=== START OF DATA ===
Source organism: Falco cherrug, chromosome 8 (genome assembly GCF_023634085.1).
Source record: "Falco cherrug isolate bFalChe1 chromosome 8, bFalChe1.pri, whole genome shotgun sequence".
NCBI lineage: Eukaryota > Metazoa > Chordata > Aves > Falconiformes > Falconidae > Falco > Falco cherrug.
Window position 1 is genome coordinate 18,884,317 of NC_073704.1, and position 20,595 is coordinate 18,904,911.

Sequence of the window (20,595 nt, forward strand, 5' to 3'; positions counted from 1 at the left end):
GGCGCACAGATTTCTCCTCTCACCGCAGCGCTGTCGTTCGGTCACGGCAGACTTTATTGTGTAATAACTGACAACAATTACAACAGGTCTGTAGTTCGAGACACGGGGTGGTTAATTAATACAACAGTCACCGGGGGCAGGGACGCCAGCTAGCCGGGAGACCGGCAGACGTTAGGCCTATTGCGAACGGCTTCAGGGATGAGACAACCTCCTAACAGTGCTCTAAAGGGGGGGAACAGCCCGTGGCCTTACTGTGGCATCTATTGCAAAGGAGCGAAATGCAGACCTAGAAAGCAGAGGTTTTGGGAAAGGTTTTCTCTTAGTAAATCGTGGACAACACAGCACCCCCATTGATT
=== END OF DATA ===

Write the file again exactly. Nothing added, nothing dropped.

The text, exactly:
Source organism: Falco cherrug, chromosome 8 (genome assembly GCF_023634085.1).
Source record: "Falco cherrug isolate bFalChe1 chromosome 8, bFalChe1.pri, whole genome shotgun sequence".
NCBI lineage: Eukaryota > Metazoa > Chordata > Aves > Falconiformes > Falconidae > Falco > Falco cherrug.
Window position 1 is genome coordinate 18,884,317 of NC_073704.1, and position 20,595 is coordinate 18,904,911.

Sequence of the window (20,595 nt, forward strand, 5' to 3'; positions counted from 1 at the left end):
GGCGCACAGATTTCTCCTCTCACCGCAGCGCTGTCGTTCGGTCACGGCAGACTTTATTGTGTAATAACTGACAACAATTACAACAGGTCTGTAGTTCGAGACACGGGGTGGTTAATTAATACAACAGTCACCGGGGGCAGGGACGCCAGCTAGCCGGGAGACCGGCAGACGTTAGGCCTATTGCGAACGGCTTCAGGGATGAGACAACCTCCTAACAGTGCTCTAAAGGGGGGGAACAGCCCGTGGCCTTACTGTGGCATCTATTGCAAAGGAGCGAAATGCAGACCTAGAAAGCAGAGGTTTTGGGAAAGGTTTTCTCTTAGTAAATCGTGGACAACACAGCACCCCCATTGATT